CHAPTER 1. INTRODUCTION
Other useful references on ight control are:

Blakelock, J. H. (1991). Aircraft and Missiles (John Wiley & Sons Ltd.)
Etkin, B. and L. D. Reid (1996). Dynamics of Flight: Stability and Control (John
Wiley & Sons Ltd.)
Fortescue, P., G. Swinerd and J. Stark (2011). Spacecraft Systems Engineering (John
Wiley & Sons Ltd.)
Hughes, P. C. (1986). Spacecraft Attitude Dynamics (John Wiley & Sons Ltd.)
McLean, D. (1990). Automatic Flight Control Systems (Prentice Hall Inc.)
McRuer, D., D. Ashkenas and A. I. Graham (1973). Aircraft Dynamics and Automatic Control (Princeton University Press)
Nelson, R. C. (1998). Flight Stability and Automatic Control (McGraw-Hill Int.)
Roskam, J. (1999). Airplane Flight Dynamics and Automatic Flight Controls (Darcorporation)
Schmidt, D. K. (2012). Modern Flight Dynamics (McGraw-Hill Int.)
Stevens, B. L. and F. L. Lewis (2003). Aircraft Control and Simulation (John Wiley
& Sons Ltd.)
Information about the graduate coursesTTK4109 Guidance and Control of Vehicles and
TK8109 Advanced Topics in Guidance and Navigation are found on the Wiki-pages
URL: http://www.itk.ntnu.no/emner/ttk4190
URL: http://www.itk.ntnu.no/emner/tk8109

Thor I. Fossen
Trondheim 3 April 2013

Chapter 2
Aircraft Modeling
This chapter gives an introduction to aircraft modeling. The equations of motion are linearized using perturbation theory and the nal results are state-space models for the longitudinal and lateral motions. The models can be used for aircraft simulation and design of
ight control systems.

2.1

Denition of Aircraft State-Space Vectors

The aircraft generalized velocity vector is dened according to (see Figure 2.1):
2

6
6
6
:= 6
6
6
4

6
6
6
:= 6
6
6
4

3
longitudinal (forward) velocity
7 6 lateral (transverse) velocity
7
7 6
7
7 6 vertical velocity
7
7=6
7
7 6 roll rate
7
7 6
7
5 4 pitch rate
5
yaw rate
3 2
3
XE
Earth-xed x-position
7 6 Earth-xed y-position
7
YE
7 6
7
6
7
ZE ; h 7 6 Earth-xed z-position (axis downwards), altitude 7
7
7 = 6 roll angle
7
7 6
7
5 4 pitch angle
5
yaw angle

U
V
W
P
Q
R

Forces and moments are dened in a similar manner:


2
3
2
X
longitudinal force
6 transverse force
6 Y 7
7
6
6
6 Z 7
6
6
7 := 6 vertical force
6 L 7
6 roll moment
6
7
6
4 M 5
4 pitch moment
yaw moment
N

(2.1)

(2.2)

3
7
7
7
7
7
7
5

(2.3)

Comment 1: Notice that the capital letters L; M; N for the moments are dierent from
3

CHAPTER 2. AIRCRAFT MODELING

Figure 2.1: Denition of aircraft body axes, generalized velocities, forces, moments and Euler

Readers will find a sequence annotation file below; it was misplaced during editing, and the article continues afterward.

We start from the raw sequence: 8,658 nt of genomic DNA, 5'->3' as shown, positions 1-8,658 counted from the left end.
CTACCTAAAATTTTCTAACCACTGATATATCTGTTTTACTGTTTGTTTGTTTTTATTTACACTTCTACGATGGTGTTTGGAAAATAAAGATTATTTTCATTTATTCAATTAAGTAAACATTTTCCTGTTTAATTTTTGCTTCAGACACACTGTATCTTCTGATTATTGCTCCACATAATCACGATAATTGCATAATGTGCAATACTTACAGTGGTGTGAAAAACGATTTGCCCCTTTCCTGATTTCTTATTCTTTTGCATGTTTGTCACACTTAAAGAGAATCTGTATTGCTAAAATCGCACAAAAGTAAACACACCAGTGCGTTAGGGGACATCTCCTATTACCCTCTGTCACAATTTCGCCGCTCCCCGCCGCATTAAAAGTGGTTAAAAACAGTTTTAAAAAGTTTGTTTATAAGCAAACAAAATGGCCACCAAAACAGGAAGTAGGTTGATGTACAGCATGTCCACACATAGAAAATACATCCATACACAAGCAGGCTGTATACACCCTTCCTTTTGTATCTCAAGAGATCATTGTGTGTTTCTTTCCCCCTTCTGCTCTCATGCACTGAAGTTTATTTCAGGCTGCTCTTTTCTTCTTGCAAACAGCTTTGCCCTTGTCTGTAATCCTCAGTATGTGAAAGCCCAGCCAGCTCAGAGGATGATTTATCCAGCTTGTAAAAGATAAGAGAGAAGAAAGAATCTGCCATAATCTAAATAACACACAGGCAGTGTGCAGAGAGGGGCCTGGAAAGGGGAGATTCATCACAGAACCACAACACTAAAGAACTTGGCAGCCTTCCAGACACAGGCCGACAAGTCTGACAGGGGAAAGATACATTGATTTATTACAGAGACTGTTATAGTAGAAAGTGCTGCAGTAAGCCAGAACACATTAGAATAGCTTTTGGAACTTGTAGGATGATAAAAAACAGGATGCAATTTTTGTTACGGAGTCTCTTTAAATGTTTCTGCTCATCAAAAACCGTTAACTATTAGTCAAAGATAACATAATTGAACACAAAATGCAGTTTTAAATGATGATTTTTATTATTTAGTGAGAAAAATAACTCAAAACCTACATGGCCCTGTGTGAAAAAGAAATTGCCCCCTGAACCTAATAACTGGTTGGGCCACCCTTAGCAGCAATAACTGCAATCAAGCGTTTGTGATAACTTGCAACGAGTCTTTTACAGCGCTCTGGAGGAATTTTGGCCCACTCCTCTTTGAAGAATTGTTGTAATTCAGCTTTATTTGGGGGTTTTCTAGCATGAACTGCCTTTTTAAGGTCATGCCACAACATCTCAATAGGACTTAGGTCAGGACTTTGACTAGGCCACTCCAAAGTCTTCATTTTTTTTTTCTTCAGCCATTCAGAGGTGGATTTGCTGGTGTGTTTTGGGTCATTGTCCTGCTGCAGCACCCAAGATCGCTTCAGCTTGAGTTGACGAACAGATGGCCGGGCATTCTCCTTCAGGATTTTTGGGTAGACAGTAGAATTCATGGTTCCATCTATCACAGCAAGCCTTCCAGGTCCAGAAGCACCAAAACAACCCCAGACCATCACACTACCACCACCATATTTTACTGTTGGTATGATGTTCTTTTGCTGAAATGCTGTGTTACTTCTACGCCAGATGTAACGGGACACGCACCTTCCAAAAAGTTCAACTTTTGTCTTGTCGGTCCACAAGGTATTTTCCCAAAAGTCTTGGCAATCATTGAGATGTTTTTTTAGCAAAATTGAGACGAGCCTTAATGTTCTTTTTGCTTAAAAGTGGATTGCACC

angles (McLean 1990).
those used for marine craftthat is, K; M; N: The reason for this is that L is reserved as
length parameter for ships and underwater vehicles.
Comment 2: For aircraft it is common to use capital letters for the states U; V; W; etc.
while it is common to use small letters for marine craft.

2.2

Body-Fixed Coordinate Systems for Aircraft

For aircraft it is common to use the following body-xed coordinate systems:


BODY axes, superscript b
STABILITY axes, superscript s
WIND axes, superscript w
The axis systems are shown in Figure 2.2 where the angle of attack
are dened as:
W
U
V
sin( ) :=
VT

tan( ) :=

where
VT =

U2 + V 2 + W 2

and sideslip angle

(2.4)
(2.5)

(2.6)

2.2. BODY-FIXED COORDINATE SYSTEMS FOR AIRCRAFT

Figure 2.2: Denition of stability and wind axes for an aircraft (Stevens and Lewis 1992).
is the total speed of the aircraft. Aerodynamic eects are classied according to the Mach
number:
VT
(2.7)
M :=
a
where a = 340 m/s = 1224 km/h is the speed of sound in air at a temperature of 20o C on
the ocean surface. The following terminology is used for varying speed:
Subsonic speed
Transonic speed
Supersonic speed
Hypersonic speed

M < 1:0
0:8 M
1:0 M
5:0 M

1:2
5:0

An aircraft will break the sound barrier at M = 1:0 and this is clearly heard as a sharp
crack. If you y at low altitude and break the sound barrier, windows in building will break
due to pressure-induced waves.

2.2.1

Rotation matrices for wind and stability axes

The relationship between vectors expressed in dierent coordinate systems can be derived
using rotation matrices. The BODY axes are rst rotated a negative sideslip angle
about
the z-axis. The new coordinate system is then rotated a positive angle of attack about
the new y-axis such that the resulting x-axis points in the direction of the total speed VT .
The rst rotation denes the WIND axes while the second rotation denes the STABILITY

CHAPTER 2. AIRCRAFT MODELING

axes. This can be mathematically expressed as:


2
cos( )
pw = Rz; ps = 4 sin( )
0
2
cos( )
0
ps = Ry; pb = 4
sin( )
The rotation matrix becomes:

Rwb = Rz;

3
sin( ) 0
cos( ) 0 5 ps
0
1
3
0 sin( )
5 pb
1
0
0 cos( )

Ry;

(2.8)

(2.9)

(2.10)

Hence,
pw = Rwb pb
m
2
32
3
cos( ) sin( ) 0
cos( ) 0 sin( )
5 pb
0
1
0
pw = 4 sin( ) cos( ) 0 5 4
0
0
1
sin( ) 0 cos( )
m
2
3
cos( ) cos( ) sin( ) sin( ) cos( )
sin( ) sin( ) 5 pb
pw = 4 cos( ) sin( ) cos( )
sin( )
0
cos( )

(2.11)

(2.12)

(2.13)

This gives the following relationship between the velocities in body and wind axes:
2

3
U
>
vb = 4 V 5 = (Rwb )> vw = R>
y; Rz;
W

Consequently,

3 2
3
VT
VT cos( ) cos( )
4 0 5 = 4 VT sin( )
5
0
VT sin( ) cos( )

U = VT cos( ) cos( )
V = VT sin( )
W = VT sin( ) cos( )

2.3
2.3.1

(2.14)

(2.15)

Aircraft Equations of Motion


Kinematic equations for translation

The kinematic equations for translation and rotation of a body-xed coordinate system
BODY with respect to a local geographic coordinate system NED (North-East-Down) can
be expressed in terms or the Euler angles:
2
3
2
3
2
3
X_ E
U
U
4 Y_ E 5 = Rnb 4 V 5 = Rz; Ry; Rx; 4 V 5
(2.16)
_
W
W
ZE

2.3. AIRCRAFT EQUATIONS OF MOTION


Expanding this expression gives:
2
3
2
X_ E
c
s
4 Y_ E 5 = 4 s
c
0
0
Z_ E
m
3
2
_
XE
c c